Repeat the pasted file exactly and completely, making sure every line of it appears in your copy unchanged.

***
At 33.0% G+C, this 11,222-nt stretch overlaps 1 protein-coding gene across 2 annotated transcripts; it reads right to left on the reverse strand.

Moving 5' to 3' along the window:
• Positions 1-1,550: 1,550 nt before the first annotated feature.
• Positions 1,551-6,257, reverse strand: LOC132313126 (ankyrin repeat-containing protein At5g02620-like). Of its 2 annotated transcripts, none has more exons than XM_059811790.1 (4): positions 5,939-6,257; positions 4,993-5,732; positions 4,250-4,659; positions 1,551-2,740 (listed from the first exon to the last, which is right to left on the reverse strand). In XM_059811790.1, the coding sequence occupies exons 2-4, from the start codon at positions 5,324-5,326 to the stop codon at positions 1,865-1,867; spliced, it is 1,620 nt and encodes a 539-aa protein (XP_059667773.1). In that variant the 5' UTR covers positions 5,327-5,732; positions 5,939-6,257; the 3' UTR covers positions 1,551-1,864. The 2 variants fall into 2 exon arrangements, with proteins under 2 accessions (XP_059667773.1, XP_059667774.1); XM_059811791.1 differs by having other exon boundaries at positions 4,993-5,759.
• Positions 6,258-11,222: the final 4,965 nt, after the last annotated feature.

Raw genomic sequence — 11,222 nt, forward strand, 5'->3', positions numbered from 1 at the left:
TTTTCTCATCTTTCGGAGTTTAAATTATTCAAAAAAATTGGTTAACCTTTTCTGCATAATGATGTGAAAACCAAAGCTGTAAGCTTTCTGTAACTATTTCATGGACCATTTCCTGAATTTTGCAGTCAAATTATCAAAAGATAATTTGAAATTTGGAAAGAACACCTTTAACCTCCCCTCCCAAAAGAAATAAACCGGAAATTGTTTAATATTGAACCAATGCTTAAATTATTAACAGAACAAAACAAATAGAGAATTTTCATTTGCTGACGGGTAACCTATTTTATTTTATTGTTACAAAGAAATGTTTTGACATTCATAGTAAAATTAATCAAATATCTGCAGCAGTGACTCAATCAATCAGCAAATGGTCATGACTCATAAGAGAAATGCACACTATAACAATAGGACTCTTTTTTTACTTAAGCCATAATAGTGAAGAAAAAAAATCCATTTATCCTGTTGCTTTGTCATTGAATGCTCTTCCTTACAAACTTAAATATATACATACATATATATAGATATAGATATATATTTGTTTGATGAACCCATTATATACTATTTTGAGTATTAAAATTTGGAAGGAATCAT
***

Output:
At 33.0% G+C, this 11,222-nt stretch overlaps 1 protein-coding gene across 2 annotated transcripts; it reads right to left on the reverse strand.

Moving 5' to 3' along the window:
• Positions 1-1,550: 1,550 nt before the first annotated feature.
• Positions 1,551-6,257, reverse strand: LOC132313126 (ankyrin repeat-containing protein At5g02620-like). Of its 2 annotated transcripts, none has more exons than XM_059811790.1 (4): positions 5,939-6,257; positions 4,993-5,732; positions 4,250-4,659; positions 1,551-2,740 (listed from the first exon to the last, which is right to left on the reverse strand). In XM_059811790.1, the coding sequence occupies exons 2-4, from the start codon at positions 5,324-5,326 to the stop codon at positions 1,865-1,867; spliced, it is 1,620 nt and encodes a 539-aa protein (XP_059667773.1). In that variant the 5' UTR covers positions 5,327-5,732; positions 5,939-6,257; the 3' UTR covers positions 1,551-1,864. The 2 variants fall into 2 exon arrangements, with proteins under 2 accessions (XP_059667773.1, XP_059667774.1); XM_059811791.1 differs by having other exon boundaries at positions 4,993-5,759.
• Positions 6,258-11,222: the final 4,965 nt, after the last annotated feature.

Raw genomic sequence — 11,222 nt, forward strand, 5'->3', positions numbered from 1 at the left:
TTTTCTCATCTTTCGGAGTTTAAATTATTCAAAAAAATTGGTTAACCTTTTCTGCATAATGATGTGAAAACCAAAGCTGTAAGCTTTCTGTAACTATTTCATGGACCATTTCCTGAATTTTGCAGTCAAATTATCAAAAGATAATTTGAAATTTGGAAAGAACACCTTTAACCTCCCCTCCCAAAAGAAATAAACCGGAAATTGTTTAATATTGAACCAATGCTTAAATTATTAACAGAACAAAACAAATAGAGAATTTTCATTTGCTGACGGGTAACCTATTTTATTTTATTGTTACAAAGAAATGTTTTGACATTCATAGTAAAATTAATCAAATATCTGCAGCAGTGACTCAATCAATCAGCAAATGGTCATGACTCATAAGAGAAATGCACACTATAACAATAGGACTCTTTTTTTACTTAAGCCATAATAGTGAAGAAAAAAAATCCATTTATCCTGTTGCTTTGTCATTGAATGCTCTTCCTTACAAACTTAAATATATACATACATATATATAGATATAGATATATATTTGTTTGATGAACCCATTATATACTATTTTGAGTATTAAAATTTGGAAGGAATCAT